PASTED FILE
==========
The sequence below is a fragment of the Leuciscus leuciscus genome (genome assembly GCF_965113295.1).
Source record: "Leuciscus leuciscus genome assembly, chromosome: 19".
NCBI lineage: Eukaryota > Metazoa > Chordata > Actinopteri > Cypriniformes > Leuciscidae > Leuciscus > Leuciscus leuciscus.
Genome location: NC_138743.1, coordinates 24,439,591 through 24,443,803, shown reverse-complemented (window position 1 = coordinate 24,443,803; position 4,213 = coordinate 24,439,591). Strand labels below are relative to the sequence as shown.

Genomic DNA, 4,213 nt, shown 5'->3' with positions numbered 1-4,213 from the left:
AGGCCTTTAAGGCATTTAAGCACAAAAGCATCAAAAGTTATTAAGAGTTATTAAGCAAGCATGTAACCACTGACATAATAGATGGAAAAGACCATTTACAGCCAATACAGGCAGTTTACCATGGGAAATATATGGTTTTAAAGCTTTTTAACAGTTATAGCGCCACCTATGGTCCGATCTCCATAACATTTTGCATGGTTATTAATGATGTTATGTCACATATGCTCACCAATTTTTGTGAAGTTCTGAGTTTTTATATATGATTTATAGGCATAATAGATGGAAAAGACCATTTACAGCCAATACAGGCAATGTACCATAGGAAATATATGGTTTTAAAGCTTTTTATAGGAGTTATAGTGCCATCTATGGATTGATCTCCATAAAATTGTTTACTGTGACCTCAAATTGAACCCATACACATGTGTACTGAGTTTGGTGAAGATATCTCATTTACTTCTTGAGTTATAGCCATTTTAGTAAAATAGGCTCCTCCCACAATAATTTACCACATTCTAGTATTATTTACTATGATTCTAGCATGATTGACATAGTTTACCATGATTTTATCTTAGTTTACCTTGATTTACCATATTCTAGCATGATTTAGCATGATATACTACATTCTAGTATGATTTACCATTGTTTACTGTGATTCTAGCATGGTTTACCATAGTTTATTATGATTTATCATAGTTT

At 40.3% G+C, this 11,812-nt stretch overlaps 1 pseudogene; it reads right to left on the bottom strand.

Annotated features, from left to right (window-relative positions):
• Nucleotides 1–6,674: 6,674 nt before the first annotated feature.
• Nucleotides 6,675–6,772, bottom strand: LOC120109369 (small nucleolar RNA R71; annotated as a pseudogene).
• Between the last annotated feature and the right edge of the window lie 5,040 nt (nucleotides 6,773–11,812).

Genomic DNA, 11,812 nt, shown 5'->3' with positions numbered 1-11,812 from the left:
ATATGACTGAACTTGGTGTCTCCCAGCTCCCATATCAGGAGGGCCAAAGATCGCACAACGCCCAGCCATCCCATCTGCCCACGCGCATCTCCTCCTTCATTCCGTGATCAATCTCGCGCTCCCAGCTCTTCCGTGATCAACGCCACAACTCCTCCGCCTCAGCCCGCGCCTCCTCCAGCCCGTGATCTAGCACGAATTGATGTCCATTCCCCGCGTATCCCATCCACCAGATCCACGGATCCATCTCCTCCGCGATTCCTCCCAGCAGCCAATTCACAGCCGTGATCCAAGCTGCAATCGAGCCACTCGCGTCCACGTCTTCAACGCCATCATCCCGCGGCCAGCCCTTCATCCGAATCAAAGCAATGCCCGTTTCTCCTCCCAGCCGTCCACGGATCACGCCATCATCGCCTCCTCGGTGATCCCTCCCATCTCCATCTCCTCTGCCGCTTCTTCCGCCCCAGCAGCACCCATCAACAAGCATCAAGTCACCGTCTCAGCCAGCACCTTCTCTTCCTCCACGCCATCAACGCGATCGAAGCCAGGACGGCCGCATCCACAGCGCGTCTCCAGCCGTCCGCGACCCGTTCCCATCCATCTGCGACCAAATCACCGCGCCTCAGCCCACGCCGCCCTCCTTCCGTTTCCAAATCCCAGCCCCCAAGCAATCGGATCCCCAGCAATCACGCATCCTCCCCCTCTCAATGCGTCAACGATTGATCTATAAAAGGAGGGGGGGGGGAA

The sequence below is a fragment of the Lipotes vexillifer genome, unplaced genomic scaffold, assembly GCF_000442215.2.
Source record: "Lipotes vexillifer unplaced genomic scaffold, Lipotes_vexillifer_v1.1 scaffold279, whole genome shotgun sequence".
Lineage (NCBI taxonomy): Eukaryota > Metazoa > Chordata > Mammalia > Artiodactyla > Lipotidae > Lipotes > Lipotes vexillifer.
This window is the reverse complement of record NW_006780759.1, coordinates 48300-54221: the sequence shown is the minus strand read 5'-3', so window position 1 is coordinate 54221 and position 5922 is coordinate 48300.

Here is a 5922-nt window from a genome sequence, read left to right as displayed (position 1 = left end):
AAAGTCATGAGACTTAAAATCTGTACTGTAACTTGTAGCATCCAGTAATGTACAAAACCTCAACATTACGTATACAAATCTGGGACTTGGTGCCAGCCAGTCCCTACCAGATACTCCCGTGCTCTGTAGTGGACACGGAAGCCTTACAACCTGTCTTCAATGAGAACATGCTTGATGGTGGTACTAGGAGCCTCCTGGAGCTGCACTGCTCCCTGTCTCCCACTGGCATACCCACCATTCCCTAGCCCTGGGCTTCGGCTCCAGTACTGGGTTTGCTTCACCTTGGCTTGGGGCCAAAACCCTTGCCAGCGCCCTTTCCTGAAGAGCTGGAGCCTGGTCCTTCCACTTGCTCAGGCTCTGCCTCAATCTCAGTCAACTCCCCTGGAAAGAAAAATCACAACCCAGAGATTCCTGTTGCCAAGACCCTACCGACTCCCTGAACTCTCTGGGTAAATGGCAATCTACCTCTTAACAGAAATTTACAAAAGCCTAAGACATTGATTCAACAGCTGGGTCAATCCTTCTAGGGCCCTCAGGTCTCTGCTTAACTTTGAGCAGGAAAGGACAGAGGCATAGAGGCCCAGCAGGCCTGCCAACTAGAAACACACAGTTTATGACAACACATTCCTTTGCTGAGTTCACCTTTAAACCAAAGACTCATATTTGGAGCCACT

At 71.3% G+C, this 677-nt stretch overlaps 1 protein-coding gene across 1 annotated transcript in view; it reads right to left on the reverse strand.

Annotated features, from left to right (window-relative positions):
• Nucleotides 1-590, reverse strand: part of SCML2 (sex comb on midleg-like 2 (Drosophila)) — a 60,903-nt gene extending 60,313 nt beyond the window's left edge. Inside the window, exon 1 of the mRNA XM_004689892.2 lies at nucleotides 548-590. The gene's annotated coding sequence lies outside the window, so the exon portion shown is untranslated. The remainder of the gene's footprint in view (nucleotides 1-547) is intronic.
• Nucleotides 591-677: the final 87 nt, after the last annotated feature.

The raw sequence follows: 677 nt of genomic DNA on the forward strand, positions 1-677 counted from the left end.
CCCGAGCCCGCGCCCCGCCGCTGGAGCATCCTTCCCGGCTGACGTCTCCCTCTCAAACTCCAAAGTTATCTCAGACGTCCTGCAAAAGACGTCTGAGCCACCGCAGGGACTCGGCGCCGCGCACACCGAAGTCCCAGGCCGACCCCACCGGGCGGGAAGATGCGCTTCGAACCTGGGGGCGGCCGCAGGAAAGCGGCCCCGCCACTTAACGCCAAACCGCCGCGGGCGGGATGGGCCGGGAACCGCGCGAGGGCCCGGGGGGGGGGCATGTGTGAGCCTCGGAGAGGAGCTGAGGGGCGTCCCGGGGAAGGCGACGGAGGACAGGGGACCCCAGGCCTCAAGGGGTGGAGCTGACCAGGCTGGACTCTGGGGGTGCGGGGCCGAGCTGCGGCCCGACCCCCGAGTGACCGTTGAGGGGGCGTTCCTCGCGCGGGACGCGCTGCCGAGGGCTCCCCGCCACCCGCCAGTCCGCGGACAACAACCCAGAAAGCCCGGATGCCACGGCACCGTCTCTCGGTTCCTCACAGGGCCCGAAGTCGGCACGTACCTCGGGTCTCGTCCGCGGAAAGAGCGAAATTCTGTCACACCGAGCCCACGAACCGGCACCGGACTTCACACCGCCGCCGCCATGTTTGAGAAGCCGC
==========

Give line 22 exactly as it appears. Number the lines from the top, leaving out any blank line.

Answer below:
• Nucleotides 1-590, reverse strand: part of SCML2 (sex comb on midleg-like 2 (Drosophila)) — a 60,903-nt gene extending 60,313 nt beyond the window's left edge. Inside the window, exon 1 of the mRNA XM_004689892.2 lies at nucleotides 548-590. The gene's annotated coding sequence lies outside the window, so the exon portion shown is untranslated. The remainder of the gene's footprint in view (nucleotides 1-547) is intronic.